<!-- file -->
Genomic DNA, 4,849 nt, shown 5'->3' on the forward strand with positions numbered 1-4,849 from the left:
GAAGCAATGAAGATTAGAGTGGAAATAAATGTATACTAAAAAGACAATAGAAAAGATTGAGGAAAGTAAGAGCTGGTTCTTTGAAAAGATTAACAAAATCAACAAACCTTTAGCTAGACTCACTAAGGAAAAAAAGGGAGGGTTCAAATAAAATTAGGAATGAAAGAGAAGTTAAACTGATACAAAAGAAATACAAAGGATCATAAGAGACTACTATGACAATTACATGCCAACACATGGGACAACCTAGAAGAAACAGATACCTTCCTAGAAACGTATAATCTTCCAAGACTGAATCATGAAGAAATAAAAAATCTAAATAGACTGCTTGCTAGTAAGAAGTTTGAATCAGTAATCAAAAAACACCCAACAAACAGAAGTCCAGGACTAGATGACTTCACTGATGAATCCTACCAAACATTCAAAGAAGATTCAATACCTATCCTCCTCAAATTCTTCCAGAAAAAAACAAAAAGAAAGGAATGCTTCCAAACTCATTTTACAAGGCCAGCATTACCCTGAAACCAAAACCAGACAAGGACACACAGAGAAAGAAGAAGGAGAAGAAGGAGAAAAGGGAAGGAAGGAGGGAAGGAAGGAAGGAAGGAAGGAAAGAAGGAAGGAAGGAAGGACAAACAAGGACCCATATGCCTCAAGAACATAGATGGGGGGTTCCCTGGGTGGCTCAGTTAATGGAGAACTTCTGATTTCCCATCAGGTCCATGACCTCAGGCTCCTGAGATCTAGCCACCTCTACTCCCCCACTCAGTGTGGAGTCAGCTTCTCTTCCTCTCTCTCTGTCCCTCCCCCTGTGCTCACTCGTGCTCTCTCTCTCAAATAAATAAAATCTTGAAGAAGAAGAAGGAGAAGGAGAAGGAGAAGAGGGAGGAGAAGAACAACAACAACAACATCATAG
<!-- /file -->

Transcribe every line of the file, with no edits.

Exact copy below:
Genomic DNA, 4,849 nt, shown 5'->3' on the forward strand with positions numbered 1-4,849 from the left:
GAAGCAATGAAGATTAGAGTGGAAATAAATGTATACTAAAAAGACAATAGAAAAGATTGAGGAAAGTAAGAGCTGGTTCTTTGAAAAGATTAACAAAATCAACAAACCTTTAGCTAGACTCACTAAGGAAAAAAAGGGAGGGTTCAAATAAAATTAGGAATGAAAGAGAAGTTAAACTGATACAAAAGAAATACAAAGGATCATAAGAGACTACTATGACAATTACATGCCAACACATGGGACAACCTAGAAGAAACAGATACCTTCCTAGAAACGTATAATCTTCCAAGACTGAATCATGAAGAAATAAAAAATCTAAATAGACTGCTTGCTAGTAAGAAGTTTGAATCAGTAATCAAAAAACACCCAACAAACAGAAGTCCAGGACTAGATGACTTCACTGATGAATCCTACCAAACATTCAAAGAAGATTCAATACCTATCCTCCTCAAATTCTTCCAGAAAAAAACAAAAAGAAAGGAATGCTTCCAAACTCATTTTACAAGGCCAGCATTACCCTGAAACCAAAACCAGACAAGGACACACAGAGAAAGAAGAAGGAGAAGAAGGAGAAAAGGGAAGGAAGGAGGGAAGGAAGGAAGGAAGGAAGGAAAGAAGGAAGGAAGGAAGGACAAACAAGGACCCATATGCCTCAAGAACATAGATGGGGGGTTCCCTGGGTGGCTCAGTTAATGGAGAACTTCTGATTTCCCATCAGGTCCATGACCTCAGGCTCCTGAGATCTAGCCACCTCTACTCCCCCACTCAGTGTGGAGTCAGCTTCTCTTCCTCTCTCTCTGTCCCTCCCCCTGTGCTCACTCGTGCTCTCTCTCTCAAATAAATAAAATCTTGAAGAAGAAGAAGGAGAAGGAGAAGGAGAAGAGGGAGGAGAAGAACAACAACAACAACATCATAG